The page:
Saturday, August 6, 2016

Learning Beyond the Eyes

*note: this blog is an entry from 7-19*

In this world, whether we can see it or not, there are people who are struggling because of an impairment of a major life function. The impairment itself is not the whole reason to the hardships they go through, but because of the way they become treated by the rest of society for having this impairment. This a major social justice issue that is going on today that many people are unaware about. Professor Hansen had introduced us to this topic today of disabilities along with our guest speakers of the day, Dr. Kelly George and Ms. Clare Mullaney.

Dr. George and Ms. Mullaney, had a PowerPoint open and ready to go once they had walked through the classroom doors along with a lesson plan for our entire class. Both ladies had strong energy in their voices along with passion for what they do to help bring justice to this group of people; I could tell this was about to be a lively session. These ladies started us off with explaining to us why disabilities are a social justice issue and what it is exactly. These groups of people often become exception to civil rights verses other groups of people and are treated unjust. The word “disabilities” holds multiple meanings to it.  People use it as a polite word, legislative term, to refer to someone as “different” or as a community of people. These people are often restricted to be known only for their disability and not who they are as a person. Many choose preference in being referred to as disabled people because it identifies them as a person but describes the disability as a part of them.

Slide From Dr. George and Ms. Mullaney's Presentation
As a way to get us to comprehend the information being delivered to us and so we don’t fall asleep on them. We were to define what it was to have a disability, an ability, and to be normal. In ten minutes my hand was flowing jotting down my own interpretations of what each of these were to me. I defined disability to be under represented. There are disadvantages to where people with these may not be able to perform the same way as others and also classifies them into a select group to where people deem them as helpless. They become treated in isolation from society or as if they’re fragile glasses that will break in one touch. For those with disabilities that are not physical, it’s hard finding the right attention or care for them. The main reason I chose under represented was because of my mom. She has back problems and a heart condition which prevents her from working or being eligible to find work with ease. She is fighting Social Security for aid that she needs but has not been able to receive. This is not fair representation from the government for the people like my mom; I’m sure that there are even more people out there who are fighting for similar reasons such as my mom.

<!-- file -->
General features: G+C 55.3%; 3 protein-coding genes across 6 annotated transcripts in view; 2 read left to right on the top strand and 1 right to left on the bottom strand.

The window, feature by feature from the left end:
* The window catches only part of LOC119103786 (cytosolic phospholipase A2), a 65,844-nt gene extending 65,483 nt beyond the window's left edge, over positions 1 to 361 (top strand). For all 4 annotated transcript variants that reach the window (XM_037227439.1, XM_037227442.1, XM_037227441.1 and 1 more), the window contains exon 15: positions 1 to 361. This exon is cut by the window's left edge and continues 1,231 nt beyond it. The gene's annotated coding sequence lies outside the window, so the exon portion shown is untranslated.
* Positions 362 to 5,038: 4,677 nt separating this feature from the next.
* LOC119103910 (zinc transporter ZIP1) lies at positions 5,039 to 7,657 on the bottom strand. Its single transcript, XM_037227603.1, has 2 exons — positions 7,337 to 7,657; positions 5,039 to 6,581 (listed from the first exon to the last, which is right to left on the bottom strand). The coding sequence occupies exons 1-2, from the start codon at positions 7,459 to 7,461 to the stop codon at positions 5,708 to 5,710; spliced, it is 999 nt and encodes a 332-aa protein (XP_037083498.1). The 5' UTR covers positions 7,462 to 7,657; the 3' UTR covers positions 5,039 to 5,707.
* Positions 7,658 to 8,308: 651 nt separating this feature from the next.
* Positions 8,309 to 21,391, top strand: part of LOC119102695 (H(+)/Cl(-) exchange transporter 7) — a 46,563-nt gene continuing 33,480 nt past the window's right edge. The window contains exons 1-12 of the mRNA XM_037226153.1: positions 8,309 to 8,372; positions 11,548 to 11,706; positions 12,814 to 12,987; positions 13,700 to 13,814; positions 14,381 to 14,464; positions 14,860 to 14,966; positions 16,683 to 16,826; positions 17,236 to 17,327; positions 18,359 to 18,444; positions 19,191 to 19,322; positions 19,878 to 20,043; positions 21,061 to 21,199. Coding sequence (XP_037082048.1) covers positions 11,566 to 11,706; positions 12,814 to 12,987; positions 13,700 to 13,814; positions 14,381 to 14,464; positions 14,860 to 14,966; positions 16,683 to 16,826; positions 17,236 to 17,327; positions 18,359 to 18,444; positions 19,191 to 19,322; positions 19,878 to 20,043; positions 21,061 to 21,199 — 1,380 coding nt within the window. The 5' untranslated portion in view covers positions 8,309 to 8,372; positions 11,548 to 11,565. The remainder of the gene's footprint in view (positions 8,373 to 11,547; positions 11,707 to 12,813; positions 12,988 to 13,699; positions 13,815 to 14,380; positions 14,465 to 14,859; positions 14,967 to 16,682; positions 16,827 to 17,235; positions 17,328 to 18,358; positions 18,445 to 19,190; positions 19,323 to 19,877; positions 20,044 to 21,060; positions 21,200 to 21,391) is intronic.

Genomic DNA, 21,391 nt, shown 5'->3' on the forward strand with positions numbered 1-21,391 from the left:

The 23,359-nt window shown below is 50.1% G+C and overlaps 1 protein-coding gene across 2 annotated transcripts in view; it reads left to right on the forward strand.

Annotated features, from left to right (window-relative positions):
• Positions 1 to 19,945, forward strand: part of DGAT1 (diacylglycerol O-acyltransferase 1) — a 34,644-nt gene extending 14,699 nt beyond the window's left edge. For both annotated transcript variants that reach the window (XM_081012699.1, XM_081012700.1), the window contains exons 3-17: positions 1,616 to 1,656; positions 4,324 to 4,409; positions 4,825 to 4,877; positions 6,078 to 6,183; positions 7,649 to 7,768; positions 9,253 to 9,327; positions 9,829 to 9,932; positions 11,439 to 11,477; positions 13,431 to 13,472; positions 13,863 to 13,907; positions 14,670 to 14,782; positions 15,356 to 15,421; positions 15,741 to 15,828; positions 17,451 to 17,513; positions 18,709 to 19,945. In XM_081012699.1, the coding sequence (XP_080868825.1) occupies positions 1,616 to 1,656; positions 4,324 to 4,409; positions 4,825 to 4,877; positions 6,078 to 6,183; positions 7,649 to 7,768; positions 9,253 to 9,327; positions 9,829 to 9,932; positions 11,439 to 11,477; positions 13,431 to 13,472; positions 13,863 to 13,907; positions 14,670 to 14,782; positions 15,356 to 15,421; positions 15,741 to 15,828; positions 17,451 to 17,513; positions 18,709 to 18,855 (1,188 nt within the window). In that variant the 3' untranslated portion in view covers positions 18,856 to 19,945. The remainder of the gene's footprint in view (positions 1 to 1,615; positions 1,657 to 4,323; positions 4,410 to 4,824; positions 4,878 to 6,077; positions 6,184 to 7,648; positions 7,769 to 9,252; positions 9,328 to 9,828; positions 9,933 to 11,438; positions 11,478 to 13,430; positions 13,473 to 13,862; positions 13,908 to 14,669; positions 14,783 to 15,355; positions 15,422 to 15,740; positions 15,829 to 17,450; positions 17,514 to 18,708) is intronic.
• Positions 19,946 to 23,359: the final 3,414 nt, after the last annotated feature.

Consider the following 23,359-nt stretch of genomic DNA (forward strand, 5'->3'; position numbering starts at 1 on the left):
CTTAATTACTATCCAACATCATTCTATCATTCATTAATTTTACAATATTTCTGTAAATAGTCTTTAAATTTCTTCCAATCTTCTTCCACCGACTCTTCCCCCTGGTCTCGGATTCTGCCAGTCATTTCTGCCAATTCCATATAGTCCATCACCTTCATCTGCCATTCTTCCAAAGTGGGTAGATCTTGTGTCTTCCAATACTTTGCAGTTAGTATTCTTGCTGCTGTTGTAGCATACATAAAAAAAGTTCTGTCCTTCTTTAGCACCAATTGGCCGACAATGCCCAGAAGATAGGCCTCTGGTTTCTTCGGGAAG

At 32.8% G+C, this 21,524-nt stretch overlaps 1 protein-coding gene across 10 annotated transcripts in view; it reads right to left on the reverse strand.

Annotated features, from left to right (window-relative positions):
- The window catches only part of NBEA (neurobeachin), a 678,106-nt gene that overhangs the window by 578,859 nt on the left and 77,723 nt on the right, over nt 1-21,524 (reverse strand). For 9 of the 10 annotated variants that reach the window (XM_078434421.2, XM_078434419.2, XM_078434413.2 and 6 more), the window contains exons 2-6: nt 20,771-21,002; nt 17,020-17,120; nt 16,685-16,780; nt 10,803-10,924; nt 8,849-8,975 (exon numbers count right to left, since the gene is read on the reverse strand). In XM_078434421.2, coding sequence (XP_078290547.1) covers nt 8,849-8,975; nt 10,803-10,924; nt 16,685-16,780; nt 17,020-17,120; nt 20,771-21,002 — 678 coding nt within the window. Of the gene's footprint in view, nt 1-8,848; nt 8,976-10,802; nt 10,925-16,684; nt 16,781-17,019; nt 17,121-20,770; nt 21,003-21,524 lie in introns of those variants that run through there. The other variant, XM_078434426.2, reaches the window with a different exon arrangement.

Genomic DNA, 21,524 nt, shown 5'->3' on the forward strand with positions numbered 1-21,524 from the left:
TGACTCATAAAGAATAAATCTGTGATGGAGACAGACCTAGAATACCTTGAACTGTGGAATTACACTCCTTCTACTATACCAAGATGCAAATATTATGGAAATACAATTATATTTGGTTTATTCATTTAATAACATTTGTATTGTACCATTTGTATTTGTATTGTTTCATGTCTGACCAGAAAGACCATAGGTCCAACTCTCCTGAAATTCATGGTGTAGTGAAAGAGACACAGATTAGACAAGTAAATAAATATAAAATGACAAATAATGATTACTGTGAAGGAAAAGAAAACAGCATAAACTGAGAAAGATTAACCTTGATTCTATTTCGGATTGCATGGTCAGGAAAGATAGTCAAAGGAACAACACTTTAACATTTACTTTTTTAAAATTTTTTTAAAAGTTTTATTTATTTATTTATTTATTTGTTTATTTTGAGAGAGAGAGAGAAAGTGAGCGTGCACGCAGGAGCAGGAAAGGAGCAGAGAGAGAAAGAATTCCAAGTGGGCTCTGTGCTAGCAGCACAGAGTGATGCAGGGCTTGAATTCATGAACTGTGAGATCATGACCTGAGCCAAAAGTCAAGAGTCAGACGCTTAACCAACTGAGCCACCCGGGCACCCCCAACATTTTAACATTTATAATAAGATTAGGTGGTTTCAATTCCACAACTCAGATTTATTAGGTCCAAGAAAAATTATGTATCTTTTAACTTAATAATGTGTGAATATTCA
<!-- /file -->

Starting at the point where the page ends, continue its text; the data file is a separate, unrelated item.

I defined ability as an attribute or capability. People with ability have the privilege of having a functioning body system – mental, physical, emotional, etc. There are no restrictions to what you’re capable of doing as an average person. Your legs can help you walk, your eyes give you vision, your ears give you hearing, your mind or ability to learn is not obstructed by a condition; you have ability. Even without a 100% functioning system, you can still have ability. You may be capable of playing multiple instruments, or painting as if you were Picasso or Van Gough, or even having a voice as powerful as Whitney Houston; that is ability.

My definition of normal is versatile. Everything within the world is constantly changing including what is considered normal. Back in the 40’s it wouldn’t be normal to see a biracial child or couple, it wouldn’t be normal to see same sex couples, it wouldn’t be normal for women to be working; today, all these are something you could see almost anywhere and among society. Something normal is based on perspective, exposure, and the likeliness of seeing it. The Bay Area is a diverse place and an area that I feel has great acceptance for others. Coming to the East Coast, I have met many people with different views that I am not used to seeing and I would consider absurd but would be normal to them and the area that they come from.